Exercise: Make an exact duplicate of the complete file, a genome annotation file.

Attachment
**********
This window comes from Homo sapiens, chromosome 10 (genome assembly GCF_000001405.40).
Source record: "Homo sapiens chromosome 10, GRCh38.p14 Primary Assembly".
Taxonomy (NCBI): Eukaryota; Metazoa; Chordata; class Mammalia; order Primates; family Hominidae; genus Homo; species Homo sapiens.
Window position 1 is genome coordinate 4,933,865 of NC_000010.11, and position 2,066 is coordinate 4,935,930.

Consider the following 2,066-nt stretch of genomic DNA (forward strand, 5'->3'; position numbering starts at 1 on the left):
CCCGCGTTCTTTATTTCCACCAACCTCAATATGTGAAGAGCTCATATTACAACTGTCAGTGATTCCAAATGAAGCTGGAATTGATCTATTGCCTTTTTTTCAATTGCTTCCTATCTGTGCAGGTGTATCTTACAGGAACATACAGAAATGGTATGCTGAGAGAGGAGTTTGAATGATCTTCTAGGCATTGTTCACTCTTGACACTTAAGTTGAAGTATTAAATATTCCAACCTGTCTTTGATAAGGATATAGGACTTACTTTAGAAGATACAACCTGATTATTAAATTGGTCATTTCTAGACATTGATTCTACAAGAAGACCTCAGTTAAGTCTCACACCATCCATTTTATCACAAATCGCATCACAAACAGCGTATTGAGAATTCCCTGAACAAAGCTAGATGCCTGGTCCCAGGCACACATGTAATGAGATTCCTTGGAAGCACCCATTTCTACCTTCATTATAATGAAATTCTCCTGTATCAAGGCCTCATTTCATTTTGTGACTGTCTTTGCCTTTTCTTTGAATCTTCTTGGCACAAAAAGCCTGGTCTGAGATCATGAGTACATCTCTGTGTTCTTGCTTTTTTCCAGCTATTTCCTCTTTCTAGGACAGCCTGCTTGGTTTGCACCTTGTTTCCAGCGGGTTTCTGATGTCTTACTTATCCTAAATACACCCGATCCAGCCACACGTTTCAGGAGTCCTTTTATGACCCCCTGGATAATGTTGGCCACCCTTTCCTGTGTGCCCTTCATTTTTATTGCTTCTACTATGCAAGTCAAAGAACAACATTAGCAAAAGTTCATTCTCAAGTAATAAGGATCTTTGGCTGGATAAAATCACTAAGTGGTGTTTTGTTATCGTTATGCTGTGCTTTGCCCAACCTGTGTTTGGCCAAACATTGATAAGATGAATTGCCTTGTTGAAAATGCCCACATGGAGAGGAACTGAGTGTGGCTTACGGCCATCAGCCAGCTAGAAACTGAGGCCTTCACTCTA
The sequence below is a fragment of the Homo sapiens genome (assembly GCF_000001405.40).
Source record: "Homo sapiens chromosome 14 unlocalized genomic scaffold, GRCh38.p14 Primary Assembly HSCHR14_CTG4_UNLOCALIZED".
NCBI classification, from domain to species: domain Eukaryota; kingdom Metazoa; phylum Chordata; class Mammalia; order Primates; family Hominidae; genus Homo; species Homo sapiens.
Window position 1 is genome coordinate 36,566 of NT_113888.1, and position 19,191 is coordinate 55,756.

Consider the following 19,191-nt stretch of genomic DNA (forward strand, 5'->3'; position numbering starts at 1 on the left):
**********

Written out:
This window comes from Homo sapiens, chromosome 10 (genome assembly GCF_000001405.40).
Source record: "Homo sapiens chromosome 10, GRCh38.p14 Primary Assembly".
Taxonomy (NCBI): Eukaryota; Metazoa; Chordata; class Mammalia; order Primates; family Hominidae; genus Homo; species Homo sapiens.
Window position 1 is genome coordinate 4,933,865 of NC_000010.11, and position 2,066 is coordinate 4,935,930.

Consider the following 2,066-nt stretch of genomic DNA (forward strand, 5'->3'; position numbering starts at 1 on the left):
CCCGCGTTCTTTATTTCCACCAACCTCAATATGTGAAGAGCTCATATTACAACTGTCAGTGATTCCAAATGAAGCTGGAATTGATCTATTGCCTTTTTTTCAATTGCTTCCTATCTGTGCAGGTGTATCTTACAGGAACATACAGAAATGGTATGCTGAGAGAGGAGTTTGAATGATCTTCTAGGCATTGTTCACTCTTGACACTTAAGTTGAAGTATTAAATATTCCAACCTGTCTTTGATAAGGATATAGGACTTACTTTAGAAGATACAACCTGATTATTAAATTGGTCATTTCTAGACATTGATTCTACAAGAAGACCTCAGTTAAGTCTCACACCATCCATTTTATCACAAATCGCATCACAAACAGCGTATTGAGAATTCCCTGAACAAAGCTAGATGCCTGGTCCCAGGCACACATGTAATGAGATTCCTTGGAAGCACCCATTTCTACCTTCATTATAATGAAATTCTCCTGTATCAAGGCCTCATTTCATTTTGTGACTGTCTTTGCCTTTTCTTTGAATCTTCTTGGCACAAAAAGCCTGGTCTGAGATCATGAGTACATCTCTGTGTTCTTGCTTTTTTCCAGCTATTTCCTCTTTCTAGGACAGCCTGCTTGGTTTGCACCTTGTTTCCAGCGGGTTTCTGATGTCTTACTTATCCTAAATACACCCGATCCAGCCACACGTTTCAGGAGTCCTTTTATGACCCCCTGGATAATGTTGGCCACCCTTTCCTGTGTGCCCTTCATTTTTATTGCTTCTACTATGCAAGTCAAAGAACAACATTAGCAAAAGTTCATTCTCAAGTAATAAGGATCTTTGGCTGGATAAAATCACTAAGTGGTGTTTTGTTATCGTTATGCTGTGCTTTGCCCAACCTGTGTTTGGCCAAACATTGATAAGATGAATTGCCTTGTTGAAAATGCCCACATGGAGAGGAACTGAGTGTGGCTTACGGCCATCAGCCAGCTAGAAACTGAGGCCTTCACTCTA
The sequence below is a fragment of the Homo sapiens genome (assembly GCF_000001405.40).
Source record: "Homo sapiens chromosome 14 unlocalized genomic scaffold, GRCh38.p14 Primary Assembly HSCHR14_CTG4_UNLOCALIZED".
NCBI classification, from domain to species: domain Eukaryota; kingdom Metazoa; phylum Chordata; class Mammalia; order Primates; family Hominidae; genus Homo; species Homo sapiens.
Window position 1 is genome coordinate 36,566 of NT_113888.1, and position 19,191 is coordinate 55,756.

Consider the following 19,191-nt stretch of genomic DNA (forward strand, 5'->3'; position numbering starts at 1 on the left):